A hearty cup of Campfire cookout tea is an experience you’re not likely to forget very soon, a tea steeped in history which was once a favourite of Winston Churchill. Its common name is Lapsang Souchong but we it reminded us so much of campfires we decided to give it a more modern name.
Picture yourself back over 200 years ago in China during the Qing era, when the passing of the armies delayed the annual harvest of tea and drying of the tea leaves in the Wuyi mountains. The local farmers had to find a way to speed up the process so their crop didn’t go to waste. So, it’s believed they laid the leaves out in a basket made from bamboo, then the farmers dried the leaves over fires made using local pine wood, which gave it the smoky aroma and flavour.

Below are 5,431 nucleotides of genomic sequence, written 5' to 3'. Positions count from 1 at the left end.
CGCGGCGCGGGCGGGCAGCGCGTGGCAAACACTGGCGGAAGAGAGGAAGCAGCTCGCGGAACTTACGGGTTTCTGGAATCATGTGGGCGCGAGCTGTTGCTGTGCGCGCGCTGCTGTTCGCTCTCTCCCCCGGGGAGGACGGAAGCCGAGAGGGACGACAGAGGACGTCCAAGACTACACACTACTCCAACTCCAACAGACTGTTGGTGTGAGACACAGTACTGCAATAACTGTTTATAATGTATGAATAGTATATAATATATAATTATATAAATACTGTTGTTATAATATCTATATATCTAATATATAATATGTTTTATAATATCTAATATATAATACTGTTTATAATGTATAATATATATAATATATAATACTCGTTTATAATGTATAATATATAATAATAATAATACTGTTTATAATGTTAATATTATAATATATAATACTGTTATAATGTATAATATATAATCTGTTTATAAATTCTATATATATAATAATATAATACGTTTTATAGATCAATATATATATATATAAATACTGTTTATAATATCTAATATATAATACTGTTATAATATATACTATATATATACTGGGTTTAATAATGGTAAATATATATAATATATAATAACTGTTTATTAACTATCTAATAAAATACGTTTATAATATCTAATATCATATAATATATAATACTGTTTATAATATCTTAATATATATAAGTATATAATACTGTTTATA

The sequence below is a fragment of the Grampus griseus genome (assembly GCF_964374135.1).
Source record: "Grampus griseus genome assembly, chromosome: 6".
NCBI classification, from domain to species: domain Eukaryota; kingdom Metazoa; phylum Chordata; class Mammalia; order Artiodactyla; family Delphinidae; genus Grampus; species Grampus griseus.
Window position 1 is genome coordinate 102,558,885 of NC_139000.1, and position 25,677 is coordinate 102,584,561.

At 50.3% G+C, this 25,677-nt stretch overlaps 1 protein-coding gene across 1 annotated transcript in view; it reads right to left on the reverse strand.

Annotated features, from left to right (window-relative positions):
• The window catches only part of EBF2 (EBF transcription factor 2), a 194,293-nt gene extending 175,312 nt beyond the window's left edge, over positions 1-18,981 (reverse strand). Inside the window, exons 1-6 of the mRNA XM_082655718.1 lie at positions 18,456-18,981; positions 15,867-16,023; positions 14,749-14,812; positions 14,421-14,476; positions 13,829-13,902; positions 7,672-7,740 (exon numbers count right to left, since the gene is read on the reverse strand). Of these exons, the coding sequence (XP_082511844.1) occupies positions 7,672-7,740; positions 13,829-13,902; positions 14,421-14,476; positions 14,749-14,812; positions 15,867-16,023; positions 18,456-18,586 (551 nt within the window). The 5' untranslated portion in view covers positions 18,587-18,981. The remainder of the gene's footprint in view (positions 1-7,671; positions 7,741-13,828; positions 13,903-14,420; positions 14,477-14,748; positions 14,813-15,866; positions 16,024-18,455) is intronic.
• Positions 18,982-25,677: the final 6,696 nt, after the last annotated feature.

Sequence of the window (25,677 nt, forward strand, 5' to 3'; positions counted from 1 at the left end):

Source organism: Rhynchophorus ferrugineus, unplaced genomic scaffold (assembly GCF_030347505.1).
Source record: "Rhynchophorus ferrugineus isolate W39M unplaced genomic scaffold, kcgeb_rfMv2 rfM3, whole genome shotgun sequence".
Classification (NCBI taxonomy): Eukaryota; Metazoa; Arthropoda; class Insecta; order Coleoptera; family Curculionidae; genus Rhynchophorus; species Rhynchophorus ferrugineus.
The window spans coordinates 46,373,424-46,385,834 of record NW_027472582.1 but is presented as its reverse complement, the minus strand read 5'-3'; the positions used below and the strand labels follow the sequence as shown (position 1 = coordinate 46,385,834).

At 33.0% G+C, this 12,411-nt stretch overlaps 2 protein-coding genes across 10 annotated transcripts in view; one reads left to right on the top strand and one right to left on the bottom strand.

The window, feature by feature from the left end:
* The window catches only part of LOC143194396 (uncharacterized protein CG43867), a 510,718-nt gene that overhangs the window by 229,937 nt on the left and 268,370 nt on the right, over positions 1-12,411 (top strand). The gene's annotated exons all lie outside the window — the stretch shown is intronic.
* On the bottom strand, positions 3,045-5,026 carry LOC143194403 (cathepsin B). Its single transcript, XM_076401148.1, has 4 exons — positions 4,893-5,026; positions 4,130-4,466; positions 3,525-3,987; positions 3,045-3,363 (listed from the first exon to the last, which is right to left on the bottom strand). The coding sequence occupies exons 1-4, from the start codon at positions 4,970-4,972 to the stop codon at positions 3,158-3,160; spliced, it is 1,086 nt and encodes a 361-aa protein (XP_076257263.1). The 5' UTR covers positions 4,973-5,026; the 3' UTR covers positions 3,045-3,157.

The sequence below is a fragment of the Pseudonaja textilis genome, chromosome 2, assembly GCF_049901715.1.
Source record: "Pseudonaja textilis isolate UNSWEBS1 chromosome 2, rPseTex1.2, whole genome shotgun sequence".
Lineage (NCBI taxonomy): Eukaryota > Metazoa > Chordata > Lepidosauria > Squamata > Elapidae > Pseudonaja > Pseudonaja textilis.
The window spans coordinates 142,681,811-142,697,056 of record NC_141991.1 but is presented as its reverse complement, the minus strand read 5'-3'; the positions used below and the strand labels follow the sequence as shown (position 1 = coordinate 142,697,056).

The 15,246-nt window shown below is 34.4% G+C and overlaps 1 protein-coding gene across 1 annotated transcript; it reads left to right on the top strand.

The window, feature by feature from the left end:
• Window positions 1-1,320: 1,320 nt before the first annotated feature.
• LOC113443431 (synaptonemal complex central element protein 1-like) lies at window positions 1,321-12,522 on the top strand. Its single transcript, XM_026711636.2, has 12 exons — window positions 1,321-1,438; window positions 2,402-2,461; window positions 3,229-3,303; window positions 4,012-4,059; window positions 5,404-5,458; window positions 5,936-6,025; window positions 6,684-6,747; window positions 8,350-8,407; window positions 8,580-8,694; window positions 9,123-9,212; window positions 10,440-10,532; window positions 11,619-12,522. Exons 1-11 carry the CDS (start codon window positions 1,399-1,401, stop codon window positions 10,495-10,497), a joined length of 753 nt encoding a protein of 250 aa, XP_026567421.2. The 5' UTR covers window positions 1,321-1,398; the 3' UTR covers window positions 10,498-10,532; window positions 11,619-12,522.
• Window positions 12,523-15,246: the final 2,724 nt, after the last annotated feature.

This change in tea proved to be very hit and miss, but even to this day is still very popular among tea enthusiasts. This green tea is a very rich and golden in colour and has a distinct smell of campfires. No matter how long you brew this tea it’s unlikely to go bitter, the soft sweet smoky flavour is much gentler than the strong aroma reminiscent of the campfire. More of a smoky, deep flavour that can be enhanced with a little sugar. We don’t recommend you add milk to this tea but do recommend you give it a try!